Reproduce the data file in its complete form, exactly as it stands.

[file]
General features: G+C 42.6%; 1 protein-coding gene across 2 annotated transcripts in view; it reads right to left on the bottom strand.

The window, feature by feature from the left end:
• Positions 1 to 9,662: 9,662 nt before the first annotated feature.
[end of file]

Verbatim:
General features: G+C 42.6%; 1 protein-coding gene across 2 annotated transcripts in view; it reads right to left on the bottom strand.

The window, feature by feature from the left end:
• Positions 1 to 9,662: 9,662 nt before the first annotated feature.